- Chile miner sees prices at about $2.50 a pound next year
- CEO: $25 billion business plan will be lowered after rout
Codelco, the world’s biggest copper-producing company, is going back to the drawing board on one of its biggest projects as it joins an industrywide effort to reduce spending.
Chile’s state-owned producer will redesign its proposed Andina expansion in an effort to lower investments and the impact on the environment, Chief Executive Officer Nelson Pizarro told reporters in Santiago on Friday. A new pre-feasibility process will look to streamline water use, Pizarro said.
“Whether or not Andina is undertaken in stages is to be decided,” he said.
Codelco is looking to add 50 years of life to Andina, its largest reserves nestled above Santiago in the Andes Mountains, as part of a $25 billion plan to replace depleting deposits. That budget is under review and should be cut after prices tumbled on slowing Chinese growth and dollar strength, he said, adding that executive and director salaries will be frozen.
At Andina, Codelco had proposed removing six rock glaciers as part of a $6.8 billion project, drawing criticism from Andres Allamand, a senator representing the metropolitan region, who cited its threat to water supply. President Michelle Bachelet is looking to strengthen glacier protection.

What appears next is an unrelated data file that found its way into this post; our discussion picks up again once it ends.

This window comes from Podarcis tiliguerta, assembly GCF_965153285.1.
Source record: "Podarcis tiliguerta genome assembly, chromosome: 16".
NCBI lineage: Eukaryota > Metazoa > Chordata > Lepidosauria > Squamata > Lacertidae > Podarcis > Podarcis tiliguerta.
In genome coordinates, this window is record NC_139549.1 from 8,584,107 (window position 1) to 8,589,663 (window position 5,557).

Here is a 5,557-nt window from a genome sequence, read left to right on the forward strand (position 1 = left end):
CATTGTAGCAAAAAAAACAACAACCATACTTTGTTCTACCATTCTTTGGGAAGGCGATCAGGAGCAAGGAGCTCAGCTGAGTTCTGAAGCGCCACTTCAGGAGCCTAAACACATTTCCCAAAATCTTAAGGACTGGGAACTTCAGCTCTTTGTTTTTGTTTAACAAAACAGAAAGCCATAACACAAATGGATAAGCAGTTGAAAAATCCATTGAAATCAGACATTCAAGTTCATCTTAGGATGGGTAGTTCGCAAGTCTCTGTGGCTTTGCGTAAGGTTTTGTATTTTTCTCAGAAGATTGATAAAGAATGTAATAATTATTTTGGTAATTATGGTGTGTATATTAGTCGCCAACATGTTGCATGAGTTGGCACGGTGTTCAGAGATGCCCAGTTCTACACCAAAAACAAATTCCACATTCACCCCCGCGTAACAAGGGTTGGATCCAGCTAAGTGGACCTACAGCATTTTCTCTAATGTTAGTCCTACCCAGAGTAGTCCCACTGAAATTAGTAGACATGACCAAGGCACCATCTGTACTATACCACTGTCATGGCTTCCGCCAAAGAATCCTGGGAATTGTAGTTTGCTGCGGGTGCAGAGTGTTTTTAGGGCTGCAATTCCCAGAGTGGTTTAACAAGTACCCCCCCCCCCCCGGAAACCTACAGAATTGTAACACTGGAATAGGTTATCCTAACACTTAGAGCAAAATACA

Other Codelco projects -- such as converting the Chuquicamata open pit into an underground mine, an expansion at Radomiro Tomic and a smaller project at Andina -- are on schedule, Pizarro said. A project at its biggest mine, El Teniente, “will advance if there is a technically and economically viable solution,” he said.
More than half of mining projects in Chile are being reviewed or have been delayed already, Alberto Salas, president of the country’s mining society, known as Sonami, said in a presentation in Santiago late Thursday.
Freeport-McMoRan Inc., the biggest publicly traded copper miner, announced on Thursday a series of investment and production cutbacks, including a 50 percent downsizing of its El Abra mine in Chile.
Copper futures for December delivery lost 0.2 percent to $2.323 a pound by 8:28 a.m. on the Comex in New York, cutting this week’s gain to 1.1 percent.
Codelco expects prices to recover to about $2.40 to $2.45 this year and about $2.50 next year, Pizarro said. The oversupplied market will start to tighten again from 2017 as new supply projects dry up, he said.